Does Changing the ‘Gifted’ Label Change Anything?
Posted by gtchatmod
“We need the word until we, as a culture, can see the distinct and varied permutations of human intellectual difference without feeling fear, threat, or envy for those whom the word “gifted” fits.” ~ Pamela Price
In education, labels are used as the basis for requesting appropriate programs, challenges, enrichment, and accommodations. Without labels, services may not be offered. According to Jo Freitag of Gifted Resources in Australia, “Labels help to determine the educational, counselling and parenting provisions that are needed.” Alex Clough, a school counselor, added, “Labels are protective, allowing school staff to plan appropriately for students.” Gail Post, a clinical psychologist, explained, “A label, term, diagnosis, etc. can be tested, validated, or disproven.” Kathleen Eveleigh, a K-5 gifted specialist in Chapel Hill, N.C., also told us ” Gifted students have special social and emotional needs that regular education teachers may not know about. The label helps us advocate.”
Unfortunately, the ‘gifted’ label has become divisive. Sarah Smith, a gifted education teacher said, “I struggle with the label because some think it to be a synonym for perfectly behaved or high achieving or motivated,etc.” Gifted advocates need to do a better job at educating the general public about the true nature of giftedness. Different areas of the U.S. and other countries use terms such as high ability, AIG (Academically and Intellectually), or high potential. Alternatives exist to make the idea of ‘ability’ more palatable to the general public.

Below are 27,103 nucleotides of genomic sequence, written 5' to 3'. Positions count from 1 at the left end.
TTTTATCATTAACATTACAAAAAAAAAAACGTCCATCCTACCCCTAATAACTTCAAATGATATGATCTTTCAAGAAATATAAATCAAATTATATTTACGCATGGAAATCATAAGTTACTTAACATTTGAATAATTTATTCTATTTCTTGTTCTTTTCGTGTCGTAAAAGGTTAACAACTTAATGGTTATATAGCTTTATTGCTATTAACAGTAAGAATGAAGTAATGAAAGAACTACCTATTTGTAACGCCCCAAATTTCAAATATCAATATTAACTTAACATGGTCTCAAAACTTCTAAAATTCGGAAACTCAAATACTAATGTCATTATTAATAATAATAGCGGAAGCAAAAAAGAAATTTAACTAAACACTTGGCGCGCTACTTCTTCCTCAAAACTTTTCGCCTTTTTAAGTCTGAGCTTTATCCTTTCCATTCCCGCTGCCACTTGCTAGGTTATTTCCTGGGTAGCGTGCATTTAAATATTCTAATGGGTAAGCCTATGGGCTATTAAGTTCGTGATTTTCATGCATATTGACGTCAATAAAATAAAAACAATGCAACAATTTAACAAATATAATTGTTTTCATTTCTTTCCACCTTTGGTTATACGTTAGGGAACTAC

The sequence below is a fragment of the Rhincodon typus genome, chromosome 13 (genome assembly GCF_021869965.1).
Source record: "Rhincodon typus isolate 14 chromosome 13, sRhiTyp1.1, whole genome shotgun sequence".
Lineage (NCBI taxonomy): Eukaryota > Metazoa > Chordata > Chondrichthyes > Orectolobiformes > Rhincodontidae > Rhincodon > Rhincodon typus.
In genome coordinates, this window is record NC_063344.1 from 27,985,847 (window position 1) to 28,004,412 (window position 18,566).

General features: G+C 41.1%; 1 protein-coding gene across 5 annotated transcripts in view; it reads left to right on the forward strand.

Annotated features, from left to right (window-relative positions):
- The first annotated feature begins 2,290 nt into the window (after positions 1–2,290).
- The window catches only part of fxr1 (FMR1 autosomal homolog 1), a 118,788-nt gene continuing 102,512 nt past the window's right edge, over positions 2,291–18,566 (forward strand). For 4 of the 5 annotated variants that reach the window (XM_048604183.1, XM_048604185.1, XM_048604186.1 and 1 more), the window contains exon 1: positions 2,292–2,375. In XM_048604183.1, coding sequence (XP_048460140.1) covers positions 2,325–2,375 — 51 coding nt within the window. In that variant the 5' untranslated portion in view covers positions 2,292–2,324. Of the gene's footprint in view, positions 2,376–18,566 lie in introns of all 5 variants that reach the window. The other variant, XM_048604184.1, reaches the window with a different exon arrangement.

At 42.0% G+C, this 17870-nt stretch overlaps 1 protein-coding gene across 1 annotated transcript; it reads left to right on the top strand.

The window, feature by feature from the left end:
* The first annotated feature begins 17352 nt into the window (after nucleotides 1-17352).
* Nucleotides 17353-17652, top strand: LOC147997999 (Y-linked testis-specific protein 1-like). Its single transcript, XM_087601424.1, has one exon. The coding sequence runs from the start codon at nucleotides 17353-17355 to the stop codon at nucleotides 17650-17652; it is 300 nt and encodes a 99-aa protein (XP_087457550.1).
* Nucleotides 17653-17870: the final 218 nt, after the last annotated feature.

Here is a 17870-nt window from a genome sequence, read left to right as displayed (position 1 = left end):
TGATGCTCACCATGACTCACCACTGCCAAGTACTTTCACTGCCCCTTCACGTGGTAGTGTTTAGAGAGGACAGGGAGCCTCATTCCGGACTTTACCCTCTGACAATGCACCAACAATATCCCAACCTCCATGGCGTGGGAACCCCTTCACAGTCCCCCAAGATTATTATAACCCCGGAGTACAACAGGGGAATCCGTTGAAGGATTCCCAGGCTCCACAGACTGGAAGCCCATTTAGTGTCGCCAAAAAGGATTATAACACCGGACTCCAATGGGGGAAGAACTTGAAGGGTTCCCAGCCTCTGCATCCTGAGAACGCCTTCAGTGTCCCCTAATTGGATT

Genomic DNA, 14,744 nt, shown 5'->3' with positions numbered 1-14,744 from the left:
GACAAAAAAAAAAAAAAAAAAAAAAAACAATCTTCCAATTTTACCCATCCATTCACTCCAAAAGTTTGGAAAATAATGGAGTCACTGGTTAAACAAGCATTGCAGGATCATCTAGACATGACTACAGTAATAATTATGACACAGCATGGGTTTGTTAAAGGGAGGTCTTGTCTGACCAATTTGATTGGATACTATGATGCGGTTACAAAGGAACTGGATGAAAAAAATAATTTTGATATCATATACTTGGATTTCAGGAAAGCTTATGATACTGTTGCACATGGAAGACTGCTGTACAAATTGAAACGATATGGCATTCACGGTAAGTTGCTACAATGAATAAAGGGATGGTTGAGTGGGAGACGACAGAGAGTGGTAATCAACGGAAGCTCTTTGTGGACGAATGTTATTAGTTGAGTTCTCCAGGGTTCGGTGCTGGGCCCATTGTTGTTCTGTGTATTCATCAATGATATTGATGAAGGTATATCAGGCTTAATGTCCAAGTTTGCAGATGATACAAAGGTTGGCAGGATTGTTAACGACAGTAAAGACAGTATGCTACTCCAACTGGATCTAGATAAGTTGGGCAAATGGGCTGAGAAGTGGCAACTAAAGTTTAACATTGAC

In the end, will it make any difference if we change the label? Leslie Graves, President of the World Council for Gifted and Talented Children, made an important point, “Once you’ve stopped labeling something, it’s easy to pretend it doesn’t exist.” Carolyn of Hoagies Gifted added, “changing label will change little, but confuse many. Not worthwhile.” A transcript of this chat may be found at Storify.
Global #gtchat Powered by the Texas Association for the Gifted and Talented is a weekly chat on Twitter. Join us Tuesdays at 8E/7C/6M/5P in the U.S. and Wednesdays at 2 PM (14.00) NZDT/Noon (12.00) AEDT/1 AM (1.00) UK. to discuss current topics in the gifted community and meet experts in the field. Transcripts of our weekly chats can be found atStorify. Our Facebook Page provides information on the chat and news & information regarding the gifted community. Also, checkout our Pinterest Page and Playlist on YouTube.
About the author: Lisa Conrad is the Moderator of Global #gtchat Powered by TAGT and Social Media Manager of the Global #gtchat Community. She is a longtime advocate for gifted children and also blogs at Gifted Parenting Support. Lisa can be contacted at: email@example.com
Graphics courtesy of Lisa Conrad.
Posted on March 15, 2016, in Advocacy, Bullying, Education, enrichment, gifted, gifted and talented, gifted education, Identification, labels and tagged gifted, gifted and talented, Gifted Identification, gtchat, TAGT, Twitter. Bookmark the permalink. Leave a comment.